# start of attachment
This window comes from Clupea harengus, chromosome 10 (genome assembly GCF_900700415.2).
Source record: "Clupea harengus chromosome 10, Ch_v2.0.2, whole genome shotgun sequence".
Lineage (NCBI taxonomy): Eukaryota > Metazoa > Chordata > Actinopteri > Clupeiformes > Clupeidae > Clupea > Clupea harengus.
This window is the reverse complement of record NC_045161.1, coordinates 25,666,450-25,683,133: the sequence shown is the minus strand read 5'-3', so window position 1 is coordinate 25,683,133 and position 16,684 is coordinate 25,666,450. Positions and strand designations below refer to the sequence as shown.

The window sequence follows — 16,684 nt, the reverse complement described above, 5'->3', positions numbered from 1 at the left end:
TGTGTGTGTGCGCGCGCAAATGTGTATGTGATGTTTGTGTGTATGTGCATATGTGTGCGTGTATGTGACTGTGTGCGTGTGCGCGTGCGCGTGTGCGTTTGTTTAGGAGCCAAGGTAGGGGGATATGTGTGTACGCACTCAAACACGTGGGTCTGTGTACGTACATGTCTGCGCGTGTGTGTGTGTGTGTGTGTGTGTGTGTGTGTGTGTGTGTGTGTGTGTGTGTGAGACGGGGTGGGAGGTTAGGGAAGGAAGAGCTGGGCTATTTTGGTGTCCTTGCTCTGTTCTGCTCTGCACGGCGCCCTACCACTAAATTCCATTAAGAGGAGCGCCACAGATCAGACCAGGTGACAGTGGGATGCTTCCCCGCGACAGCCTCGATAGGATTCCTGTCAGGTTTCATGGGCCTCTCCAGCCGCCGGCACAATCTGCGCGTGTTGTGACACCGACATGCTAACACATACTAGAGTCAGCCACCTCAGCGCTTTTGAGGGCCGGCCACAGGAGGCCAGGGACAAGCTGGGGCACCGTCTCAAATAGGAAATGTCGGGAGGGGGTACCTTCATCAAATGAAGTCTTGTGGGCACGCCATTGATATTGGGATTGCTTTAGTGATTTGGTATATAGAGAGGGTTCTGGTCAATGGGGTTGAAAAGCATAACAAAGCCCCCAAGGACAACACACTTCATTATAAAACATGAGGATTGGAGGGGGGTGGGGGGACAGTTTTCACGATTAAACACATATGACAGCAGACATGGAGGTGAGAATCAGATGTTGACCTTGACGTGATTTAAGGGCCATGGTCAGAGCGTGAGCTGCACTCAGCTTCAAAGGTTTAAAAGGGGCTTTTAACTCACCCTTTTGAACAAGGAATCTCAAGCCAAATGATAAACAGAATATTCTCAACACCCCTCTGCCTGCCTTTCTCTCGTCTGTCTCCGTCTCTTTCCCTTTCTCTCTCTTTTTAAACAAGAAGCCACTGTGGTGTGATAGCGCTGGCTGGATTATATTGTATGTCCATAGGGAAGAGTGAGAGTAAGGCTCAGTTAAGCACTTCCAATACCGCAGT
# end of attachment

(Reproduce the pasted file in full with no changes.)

This window comes from Clupea harengus, chromosome 10 (genome assembly GCF_900700415.2).
Source record: "Clupea harengus chromosome 10, Ch_v2.0.2, whole genome shotgun sequence".
Lineage (NCBI taxonomy): Eukaryota > Metazoa > Chordata > Actinopteri > Clupeiformes > Clupeidae > Clupea > Clupea harengus.
This window is the reverse complement of record NC_045161.1, coordinates 25,666,450-25,683,133: the sequence shown is the minus strand read 5'-3', so window position 1 is coordinate 25,683,133 and position 16,684 is coordinate 25,666,450. Positions and strand designations below refer to the sequence as shown.

The window sequence follows — 16,684 nt, the reverse complement described above, 5'->3', positions numbered from 1 at the left end:
TGTGTGTGTGCGCGCGCAAATGTGTATGTGATGTTTGTGTGTATGTGCATATGTGTGCGTGTATGTGACTGTGTGCGTGTGCGCGTGCGCGTGTGCGTTTGTTTAGGAGCCAAGGTAGGGGGATATGTGTGTACGCACTCAAACACGTGGGTCTGTGTACGTACATGTCTGCGCGTGTGTGTGTGTGTGTGTGTGTGTGTGTGTGTGTGTGTGTGTGTGTGTGTGTGAGACGGGGTGGGAGGTTAGGGAAGGAAGAGCTGGGCTATTTTGGTGTCCTTGCTCTGTTCTGCTCTGCACGGCGCCCTACCACTAAATTCCATTAAGAGGAGCGCCACAGATCAGACCAGGTGACAGTGGGATGCTTCCCCGCGACAGCCTCGATAGGATTCCTGTCAGGTTTCATGGGCCTCTCCAGCCGCCGGCACAATCTGCGCGTGTTGTGACACCGACATGCTAACACATACTAGAGTCAGCCACCTCAGCGCTTTTGAGGGCCGGCCACAGGAGGCCAGGGACAAGCTGGGGCACCGTCTCAAATAGGAAATGTCGGGAGGGGGTACCTTCATCAAATGAAGTCTTGTGGGCACGCCATTGATATTGGGATTGCTTTAGTGATTTGGTATATAGAGAGGGTTCTGGTCAATGGGGTTGAAAAGCATAACAAAGCCCCCAAGGACAACACACTTCATTATAAAACATGAGGATTGGAGGGGGGTGGGGGGACAGTTTTCACGATTAAACACATATGACAGCAGACATGGAGGTGAGAATCAGATGTTGACCTTGACGTGATTTAAGGGCCATGGTCAGAGCGTGAGCTGCACTCAGCTTCAAAGGTTTAAAAGGGGCTTTTAACTCACCCTTTTGAACAAGGAATCTCAAGCCAAATGATAAACAGAATATTCTCAACACCCCTCTGCCTGCCTTTCTCTCGTCTGTCTCCGTCTCTTTCCCTTTCTCTCTCTTTTTAAACAAGAAGCCACTGTGGTGTGATAGCGCTGGCTGGATTATATTGTATGTCCATAGGGAAGAGTGAGAGTAAGGCTCAGTTAAGCACTTCCAATACCGCAGT